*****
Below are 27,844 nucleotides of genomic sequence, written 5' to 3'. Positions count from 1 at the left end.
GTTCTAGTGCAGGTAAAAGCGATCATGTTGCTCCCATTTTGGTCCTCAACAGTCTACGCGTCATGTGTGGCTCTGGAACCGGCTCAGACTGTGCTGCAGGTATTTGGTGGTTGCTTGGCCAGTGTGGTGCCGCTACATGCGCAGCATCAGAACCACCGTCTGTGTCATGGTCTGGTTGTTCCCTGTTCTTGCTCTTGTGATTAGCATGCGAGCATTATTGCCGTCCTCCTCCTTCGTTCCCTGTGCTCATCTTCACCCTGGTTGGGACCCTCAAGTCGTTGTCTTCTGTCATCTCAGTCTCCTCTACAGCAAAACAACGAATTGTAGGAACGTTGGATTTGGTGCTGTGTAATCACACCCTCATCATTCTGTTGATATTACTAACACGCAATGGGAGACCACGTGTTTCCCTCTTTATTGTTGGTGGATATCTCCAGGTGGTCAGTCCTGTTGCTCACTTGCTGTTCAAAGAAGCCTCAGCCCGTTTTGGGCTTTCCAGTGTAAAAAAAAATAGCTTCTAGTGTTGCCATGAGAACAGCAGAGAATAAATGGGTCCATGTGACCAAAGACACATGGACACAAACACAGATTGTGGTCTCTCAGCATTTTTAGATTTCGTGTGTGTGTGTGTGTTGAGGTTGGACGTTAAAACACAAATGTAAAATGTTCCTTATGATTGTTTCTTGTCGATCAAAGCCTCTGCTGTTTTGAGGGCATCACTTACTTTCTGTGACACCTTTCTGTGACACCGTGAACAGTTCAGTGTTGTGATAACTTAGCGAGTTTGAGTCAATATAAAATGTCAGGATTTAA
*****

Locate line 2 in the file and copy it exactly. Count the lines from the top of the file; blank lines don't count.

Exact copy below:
GTTCTAGTGCAGGTAAAAGCGATCATGTTGCTCCCATTTTGGTCCTCAACAGTCTACGCGTCATGTGTGGCTCTGGAACCGGCTCAGACTGTGCTGCAGGTATTTGGTGGTTGCTTGGCCAGTGTGGTGCCGCTACATGCGCAGCATCAGAACCACCGTCTGTGTCATGGTCTGGTTGTTCCCTGTTCTTGCTCTTGTGATTAGCATGCGAGCATTATTGCCGTCCTCCTCCTTCGTTCCCTGTGCTCATCTTCACCCTGGTTGGGACCCTCAAGTCGTTGTCTTCTGTCATCTCAGTCTCCTCTACAGCAAAACAACGAATTGTAGGAACGTTGGATTTGGTGCTGTGTAATCACACCCTCATCATTCTGTTGATATTACTAACACGCAATGGGAGACCACGTGTTTCCCTCTTTATTGTTGGTGGATATCTCCAGGTGGTCAGTCCTGTTGCTCACTTGCTGTTCAAAGAAGCCTCAGCCCGTTTTGGGCTTTCCAGTGTAAAAAAAAATAGCTTCTAGTGTTGCCATGAGAACAGCAGAGAATAAATGGGTCCATGTGACCAAAGACACATGGACACAAACACAGATTGTGGTCTCTCAGCATTTTTAGATTTCGTGTGTGTGTGTGTGTTGAGGTTGGACGTTAAAACACAAATGTAAAATGTTCCTTATGATTGTTTCTTGTCGATCAAAGCCTCTGCTGTTTTGAGGGCATCACTTACTTTCTGTGACACCTTTCTGTGACACCGTGAACAGTTCAGTGTTGTGATAACTTAGCGAGTTTGAGTCAATATAAAATGTCAGGATTTAA